Withdrawal from the G5 and the Joint Force.

As of May 18, 2022, Mauritania qualified that withdrawal as unjustified, considering that this decision would affect the security in the whole region. Very diplomatically, Mauritania reminded that: « It is no secret that, when the group of Sahel countries was established, the major issues facing it were in the State of Mali ». The Mauritanian government also stressed that it will do everything possible to ensure that the G5 Sahel overcomes the existing obstacles, in cooperation with other partners. Finally, he specified that Mauritania remains committed to the G5 and its military and development dimensions. Nigerien President, Mohamed Bazoum, predicted, on May 18, 2022, in the French papers, La Croix and L’Obs, that the G5 is dead, after Mali withdrawal, before adding that “the isolation of Bamako in West Africa is a bad thing for the whole sub-region”… “ Bamako is in a headlong rush which isolates it in Africa and deprives us of a concerted and coordinated strategy to fight against terrorism”. A powerful military ally of Mali, since the start of the French operation Serval in January 2013, and still current president of the G5 Sahel, Chad president, General Mahamat Déby, in a press release, on May 20, 2022, urged the Malian junta to reconsider its decision.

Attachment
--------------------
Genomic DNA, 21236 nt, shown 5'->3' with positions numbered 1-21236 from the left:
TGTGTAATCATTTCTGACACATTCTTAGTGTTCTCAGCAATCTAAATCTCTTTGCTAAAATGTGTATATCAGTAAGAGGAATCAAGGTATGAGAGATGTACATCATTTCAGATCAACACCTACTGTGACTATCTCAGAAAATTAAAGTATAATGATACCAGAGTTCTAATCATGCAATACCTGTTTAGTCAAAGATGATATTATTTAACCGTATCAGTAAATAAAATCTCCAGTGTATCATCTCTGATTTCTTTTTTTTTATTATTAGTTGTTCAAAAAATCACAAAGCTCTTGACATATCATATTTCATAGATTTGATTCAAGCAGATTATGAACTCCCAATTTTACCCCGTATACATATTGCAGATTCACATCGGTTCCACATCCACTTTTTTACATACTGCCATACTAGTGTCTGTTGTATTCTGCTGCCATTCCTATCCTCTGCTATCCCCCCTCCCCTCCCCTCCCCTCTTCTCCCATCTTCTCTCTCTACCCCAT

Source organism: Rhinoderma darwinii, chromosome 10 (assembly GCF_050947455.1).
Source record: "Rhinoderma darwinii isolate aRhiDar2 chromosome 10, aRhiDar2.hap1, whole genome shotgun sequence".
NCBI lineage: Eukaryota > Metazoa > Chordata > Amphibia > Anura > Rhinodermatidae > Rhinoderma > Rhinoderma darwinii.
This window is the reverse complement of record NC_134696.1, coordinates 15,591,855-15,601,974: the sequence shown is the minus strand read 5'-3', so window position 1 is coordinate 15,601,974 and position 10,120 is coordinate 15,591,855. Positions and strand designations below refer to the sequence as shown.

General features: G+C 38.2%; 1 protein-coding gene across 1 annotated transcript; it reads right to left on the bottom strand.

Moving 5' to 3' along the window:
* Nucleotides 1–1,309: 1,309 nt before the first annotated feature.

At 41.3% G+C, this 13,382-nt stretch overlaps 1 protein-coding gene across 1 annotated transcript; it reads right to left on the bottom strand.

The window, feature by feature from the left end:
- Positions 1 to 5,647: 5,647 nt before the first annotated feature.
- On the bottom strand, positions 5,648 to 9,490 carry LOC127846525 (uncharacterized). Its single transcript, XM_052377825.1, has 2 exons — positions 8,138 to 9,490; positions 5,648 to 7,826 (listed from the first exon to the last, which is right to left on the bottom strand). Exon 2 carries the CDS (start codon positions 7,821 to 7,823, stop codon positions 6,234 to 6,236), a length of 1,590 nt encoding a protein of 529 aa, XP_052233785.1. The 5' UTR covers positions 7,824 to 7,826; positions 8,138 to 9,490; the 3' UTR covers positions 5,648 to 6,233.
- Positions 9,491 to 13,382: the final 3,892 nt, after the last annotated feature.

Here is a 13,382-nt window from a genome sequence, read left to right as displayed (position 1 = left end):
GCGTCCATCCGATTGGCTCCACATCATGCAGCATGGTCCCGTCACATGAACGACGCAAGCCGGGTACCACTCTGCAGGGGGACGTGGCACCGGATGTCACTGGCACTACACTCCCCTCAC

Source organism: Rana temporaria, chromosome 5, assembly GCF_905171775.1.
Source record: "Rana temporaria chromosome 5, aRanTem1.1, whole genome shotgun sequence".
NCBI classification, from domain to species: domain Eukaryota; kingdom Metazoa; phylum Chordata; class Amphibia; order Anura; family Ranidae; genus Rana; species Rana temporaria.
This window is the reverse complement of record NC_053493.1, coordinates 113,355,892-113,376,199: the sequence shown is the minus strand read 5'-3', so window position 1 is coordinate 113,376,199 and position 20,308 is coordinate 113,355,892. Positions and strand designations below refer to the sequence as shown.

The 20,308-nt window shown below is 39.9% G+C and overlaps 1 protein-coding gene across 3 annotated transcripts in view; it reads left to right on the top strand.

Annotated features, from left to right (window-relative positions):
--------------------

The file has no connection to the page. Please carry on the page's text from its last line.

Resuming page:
At the strategic level, Mali also marked its difference from the other members of the G5 Sahel and their Western partners. While they have decided to focus on the area of ​​the three borders, also called Liptako-Gourma, in the northeast, where the Islamic State in the Greater Sahara (EIGS) is very widespread, Bamako believes that the Support Group for Islam and Muslims (GSIM) of Iyad Ag Ghaly, influential in central and northern Mali, is more perilous for its security.